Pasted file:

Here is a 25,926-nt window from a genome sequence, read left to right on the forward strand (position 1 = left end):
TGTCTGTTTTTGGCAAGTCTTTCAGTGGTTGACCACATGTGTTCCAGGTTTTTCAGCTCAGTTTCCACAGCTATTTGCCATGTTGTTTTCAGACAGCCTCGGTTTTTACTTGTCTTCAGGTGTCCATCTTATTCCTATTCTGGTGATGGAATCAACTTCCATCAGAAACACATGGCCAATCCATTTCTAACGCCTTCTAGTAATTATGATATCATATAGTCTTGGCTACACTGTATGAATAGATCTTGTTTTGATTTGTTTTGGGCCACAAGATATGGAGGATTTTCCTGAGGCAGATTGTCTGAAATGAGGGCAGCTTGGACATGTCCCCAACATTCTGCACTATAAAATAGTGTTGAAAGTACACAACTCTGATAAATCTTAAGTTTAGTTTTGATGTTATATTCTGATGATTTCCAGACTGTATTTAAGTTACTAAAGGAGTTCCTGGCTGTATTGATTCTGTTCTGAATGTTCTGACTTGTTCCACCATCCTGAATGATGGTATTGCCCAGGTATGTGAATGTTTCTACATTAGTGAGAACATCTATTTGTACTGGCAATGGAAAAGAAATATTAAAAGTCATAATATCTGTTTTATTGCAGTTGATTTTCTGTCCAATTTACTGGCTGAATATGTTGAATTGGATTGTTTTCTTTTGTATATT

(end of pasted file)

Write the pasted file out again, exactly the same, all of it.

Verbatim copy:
Here is a 25,926-nt window from a genome sequence, read left to right on the forward strand (position 1 = left end):
TGTCTGTTTTTGGCAAGTCTTTCAGTGGTTGACCACATGTGTTCCAGGTTTTTCAGCTCAGTTTCCACAGCTATTTGCCATGTTGTTTTCAGACAGCCTCGGTTTTTACTTGTCTTCAGGTGTCCATCTTATTCCTATTCTGGTGATGGAATCAACTTCCATCAGAAACACATGGCCAATCCATTTCTAACGCCTTCTAGTAATTATGATATCATATAGTCTTGGCTACACTGTATGAATAGATCTTGTTTTGATTTGTTTTGGGCCACAAGATATGGAGGATTTTCCTGAGGCAGATTGTCTGAAATGAGGGCAGCTTGGACATGTCCCCAACATTCTGCACTATAAAATAGTGTTGAAAGTACACAACTCTGATAAATCTTAAGTTTAGTTTTGATGTTATATTCTGATGATTTCCAGACTGTATTTAAGTTACTAAAGGAGTTCCTGGCTGTATTGATTCTGTTCTGAATGTTCTGACTTGTTCCACCATCCTGAATGATGGTATTGCCCAGGTATGTGAATGTTTCTACATTAGTGAGAACATCTATTTGTACTGGCAATGGAAAAGAAATATTAAAAGTCATAATATCTGTTTTATTGCAGTTGATTTTCTGTCCAATTTACTGGCTGAATATGTTGAATTGGATTGTTTTCTTTTGTATATT